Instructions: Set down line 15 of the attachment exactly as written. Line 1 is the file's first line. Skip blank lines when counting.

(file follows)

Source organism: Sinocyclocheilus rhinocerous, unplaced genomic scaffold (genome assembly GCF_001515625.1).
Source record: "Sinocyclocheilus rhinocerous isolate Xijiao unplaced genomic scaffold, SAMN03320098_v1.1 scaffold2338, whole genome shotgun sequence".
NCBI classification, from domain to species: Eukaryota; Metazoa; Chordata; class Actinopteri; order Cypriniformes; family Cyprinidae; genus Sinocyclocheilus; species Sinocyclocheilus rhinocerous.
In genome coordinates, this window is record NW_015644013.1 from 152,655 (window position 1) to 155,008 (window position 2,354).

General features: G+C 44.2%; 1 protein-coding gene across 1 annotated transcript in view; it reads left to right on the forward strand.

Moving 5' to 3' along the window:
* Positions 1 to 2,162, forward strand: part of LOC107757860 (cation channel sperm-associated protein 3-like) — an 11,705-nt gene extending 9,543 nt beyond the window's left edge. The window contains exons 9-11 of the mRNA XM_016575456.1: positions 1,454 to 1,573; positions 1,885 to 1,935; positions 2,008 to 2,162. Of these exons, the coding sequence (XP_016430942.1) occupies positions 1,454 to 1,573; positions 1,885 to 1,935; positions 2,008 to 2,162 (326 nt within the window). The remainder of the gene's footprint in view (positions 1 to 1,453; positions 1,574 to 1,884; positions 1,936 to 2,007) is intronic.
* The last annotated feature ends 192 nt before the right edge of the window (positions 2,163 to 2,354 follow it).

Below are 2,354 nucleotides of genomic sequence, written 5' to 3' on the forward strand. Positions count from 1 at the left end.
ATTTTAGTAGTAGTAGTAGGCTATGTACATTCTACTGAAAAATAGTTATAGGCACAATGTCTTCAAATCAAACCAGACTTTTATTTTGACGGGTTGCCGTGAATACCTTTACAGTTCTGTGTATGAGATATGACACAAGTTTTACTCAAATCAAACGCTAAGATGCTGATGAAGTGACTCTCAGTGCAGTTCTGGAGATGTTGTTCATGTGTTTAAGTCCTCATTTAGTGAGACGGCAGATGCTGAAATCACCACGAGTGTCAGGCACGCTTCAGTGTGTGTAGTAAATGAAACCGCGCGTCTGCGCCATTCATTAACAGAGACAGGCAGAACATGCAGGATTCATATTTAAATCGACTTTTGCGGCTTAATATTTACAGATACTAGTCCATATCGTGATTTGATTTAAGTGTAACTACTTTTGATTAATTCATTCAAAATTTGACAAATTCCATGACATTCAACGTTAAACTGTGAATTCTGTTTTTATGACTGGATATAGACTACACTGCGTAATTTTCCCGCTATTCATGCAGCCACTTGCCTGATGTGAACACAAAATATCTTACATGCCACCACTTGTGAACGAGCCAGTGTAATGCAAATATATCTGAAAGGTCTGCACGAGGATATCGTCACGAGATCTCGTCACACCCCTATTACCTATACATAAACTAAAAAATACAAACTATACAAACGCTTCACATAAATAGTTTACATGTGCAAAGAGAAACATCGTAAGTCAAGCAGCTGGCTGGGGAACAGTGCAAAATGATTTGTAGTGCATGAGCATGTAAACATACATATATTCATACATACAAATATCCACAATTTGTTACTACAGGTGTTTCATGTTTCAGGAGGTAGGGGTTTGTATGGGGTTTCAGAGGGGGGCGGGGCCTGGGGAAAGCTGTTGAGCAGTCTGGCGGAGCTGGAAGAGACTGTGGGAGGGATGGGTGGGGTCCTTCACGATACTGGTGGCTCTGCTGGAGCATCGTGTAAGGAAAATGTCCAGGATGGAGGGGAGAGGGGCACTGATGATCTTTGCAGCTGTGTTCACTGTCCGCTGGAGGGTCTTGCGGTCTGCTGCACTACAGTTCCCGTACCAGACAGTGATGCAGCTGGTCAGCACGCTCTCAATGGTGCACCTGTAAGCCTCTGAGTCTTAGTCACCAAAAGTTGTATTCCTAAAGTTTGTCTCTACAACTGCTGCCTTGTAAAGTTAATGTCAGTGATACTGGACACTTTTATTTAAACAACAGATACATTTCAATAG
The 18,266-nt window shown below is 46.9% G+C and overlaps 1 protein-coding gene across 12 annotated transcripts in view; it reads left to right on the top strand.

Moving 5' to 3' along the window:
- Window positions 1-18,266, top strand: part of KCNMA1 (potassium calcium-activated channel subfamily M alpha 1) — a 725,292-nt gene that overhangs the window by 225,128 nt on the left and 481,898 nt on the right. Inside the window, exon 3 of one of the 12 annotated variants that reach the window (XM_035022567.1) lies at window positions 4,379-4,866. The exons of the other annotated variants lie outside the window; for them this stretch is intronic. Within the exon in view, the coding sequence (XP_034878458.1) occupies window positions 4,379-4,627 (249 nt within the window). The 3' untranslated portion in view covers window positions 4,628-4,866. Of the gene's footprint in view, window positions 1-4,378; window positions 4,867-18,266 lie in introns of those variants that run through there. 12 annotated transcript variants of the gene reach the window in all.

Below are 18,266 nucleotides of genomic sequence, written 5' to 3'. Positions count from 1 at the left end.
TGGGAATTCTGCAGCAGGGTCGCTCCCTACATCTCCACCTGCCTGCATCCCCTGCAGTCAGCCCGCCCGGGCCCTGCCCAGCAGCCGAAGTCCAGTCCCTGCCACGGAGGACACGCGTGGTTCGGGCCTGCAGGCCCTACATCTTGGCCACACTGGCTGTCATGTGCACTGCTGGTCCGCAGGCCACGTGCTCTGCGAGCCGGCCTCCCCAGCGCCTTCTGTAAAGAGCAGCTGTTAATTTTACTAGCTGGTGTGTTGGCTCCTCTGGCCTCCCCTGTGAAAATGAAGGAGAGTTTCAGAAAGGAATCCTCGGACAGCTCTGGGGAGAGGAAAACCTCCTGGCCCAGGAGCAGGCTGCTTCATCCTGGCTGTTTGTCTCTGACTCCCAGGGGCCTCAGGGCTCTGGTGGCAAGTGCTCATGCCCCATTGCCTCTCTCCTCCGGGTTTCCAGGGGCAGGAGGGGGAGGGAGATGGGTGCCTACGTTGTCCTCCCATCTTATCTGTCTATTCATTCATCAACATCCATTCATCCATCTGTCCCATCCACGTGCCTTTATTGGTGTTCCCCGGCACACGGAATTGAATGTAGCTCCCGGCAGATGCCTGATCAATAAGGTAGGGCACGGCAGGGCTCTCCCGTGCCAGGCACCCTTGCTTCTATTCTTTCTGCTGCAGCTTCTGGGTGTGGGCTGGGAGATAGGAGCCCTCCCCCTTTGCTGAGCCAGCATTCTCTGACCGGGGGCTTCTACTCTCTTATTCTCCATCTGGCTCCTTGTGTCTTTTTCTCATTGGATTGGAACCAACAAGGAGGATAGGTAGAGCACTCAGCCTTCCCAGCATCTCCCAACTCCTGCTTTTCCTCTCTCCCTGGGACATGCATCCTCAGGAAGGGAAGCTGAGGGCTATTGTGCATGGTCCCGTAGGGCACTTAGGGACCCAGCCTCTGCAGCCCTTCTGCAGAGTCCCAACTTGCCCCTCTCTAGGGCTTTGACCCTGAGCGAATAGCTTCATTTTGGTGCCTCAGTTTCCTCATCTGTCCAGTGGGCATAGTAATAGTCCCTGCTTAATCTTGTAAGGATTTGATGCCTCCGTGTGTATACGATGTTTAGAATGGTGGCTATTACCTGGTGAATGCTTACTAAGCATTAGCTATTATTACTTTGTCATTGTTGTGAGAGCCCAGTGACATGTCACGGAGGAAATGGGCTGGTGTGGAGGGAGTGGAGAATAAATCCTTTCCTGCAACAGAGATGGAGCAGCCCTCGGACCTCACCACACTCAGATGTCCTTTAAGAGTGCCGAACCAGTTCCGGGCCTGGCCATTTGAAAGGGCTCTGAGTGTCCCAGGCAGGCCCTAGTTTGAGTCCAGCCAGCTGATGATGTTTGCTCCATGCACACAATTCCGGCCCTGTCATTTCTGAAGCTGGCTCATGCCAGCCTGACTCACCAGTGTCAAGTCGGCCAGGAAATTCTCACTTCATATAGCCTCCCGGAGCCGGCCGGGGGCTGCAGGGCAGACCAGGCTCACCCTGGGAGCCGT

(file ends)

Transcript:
TGGGAATTCTGCAGCAGGGTCGCTCCCTACATCTCCACCTGCCTGCATCCCCTGCAGTCAGCCCGCCCGGGCCCTGCCCAGCAGCCGAAGTCCAGTCCCTGCCACGGAGGACACGCGTGGTTCGGGCCTGCAGGCCCTACATCTTGGCCACACTGGCTGTCATGTGCACTGCTGGTCCGCAGGCCACGTGCTCTGCGAGCCGGCCTCCCCAGCGCCTTCTGTAAAGAGCAGCTGTTAATTTTACTAGCTGGTGTGTTGGCTCCTCTGGCCTCCCCTGTGAAAATGAAGGAGAGTTTCAGAAAGGAATCCTCGGACAGCTCTGGGGAGAGGAAAACCTCCTGGCCCAGGAGCAGGCTGCTTCATCCTGGCTGTTTGTCTCTGACTCCCAGGGGCCTCAGGGCTCTGGTGGCAAGTGCTCATGCCCCATTGCCTCTCTCCTCCGGGTTTCCAGGGGCAGGAGGGGGAGGGAGATGGGTGCCTACGTTGTCCTCCCATCTTATCTGTCTATTCATTCATCAACATCCATTCATCCATCTGTCCCATCCACGTGCCTTTATTGGTGTTCCCCGGCACACGGAATTGAATGTAGCTCCCGGCAGATGCCTGATCAATAAGGTAGGGCACGGCAGGGCTCTCCCGTGCCAGGCACCCTTGCTTCTATTCTTTCTGCTGCAGCTTCTGGGTGTGGGCTGGGAGATAGGAGCCCTCCCCCTTTGCTGAGCCAGCATTCTCTGACCGGGGGCTTCTACTCTCTTATTCTCCATCTGGCTCCTTGTGTCTTTTTCTCATTGGATTGGAACCAACAAGGAGGATAGGTAGAGCACTCAGCCTTCCCAGCATCTCCCAACTCCTGCTTTTCCTCTCTCCCTGGGACATGCATCCTCAGGAAGGGAAGCTGAGGGCTATTGTGCATGGTCCCGTAGGGCACTTAGGGACCCAGCCTCTGCAGCCCTTCTGCAGAGTCCCAACTTGCCCCTCTCTAGGGCTTTGACCCTGAGCGAATAGCTTCATTTTGGTGCCTCAGTTTCCTCATCTGTCCAGTGGGCATAGTAATAGTCCCTGCTTAATCTTGTAAGGATTTGATGCCTCCGTGTGTATACGATGTTTAGAATGGTGGCTATTACCTGGTGAATGCTTACTAAGCATTAGCTATTATTACTTTGTCATTGTTGTGAGAGCCCAGTGACATGTCACGGAGGAAATGGGCTGGTGTGGAGGGAGTGGAGAATAAATCCTTTCCTGCAACAGAGATGGAGCAGCCCTCGGACCTCACCACACTCAGATGTCCTTTAAGAGTGCCGAACCAGTTCCGGGCCTGGCCATTTGAAAGGGCTCTGAGTGTCCCAGGCAGGCCCTAGTTTGAGTCCAGCCAGCTGATGATGTTTGCTCCATGCACACAATTCCGGCCCTGTCATTTCTGAAGCTGGCTCATGCCAGCCTGACTCACCAGTGTCAAGTCGGCCAGGAAATTCTCACTTCATATAGCCTCCCGGAGCCGGCCGGGGGCTGCAGGGCAGACCAGGCTCACCCTGGGAGCCGT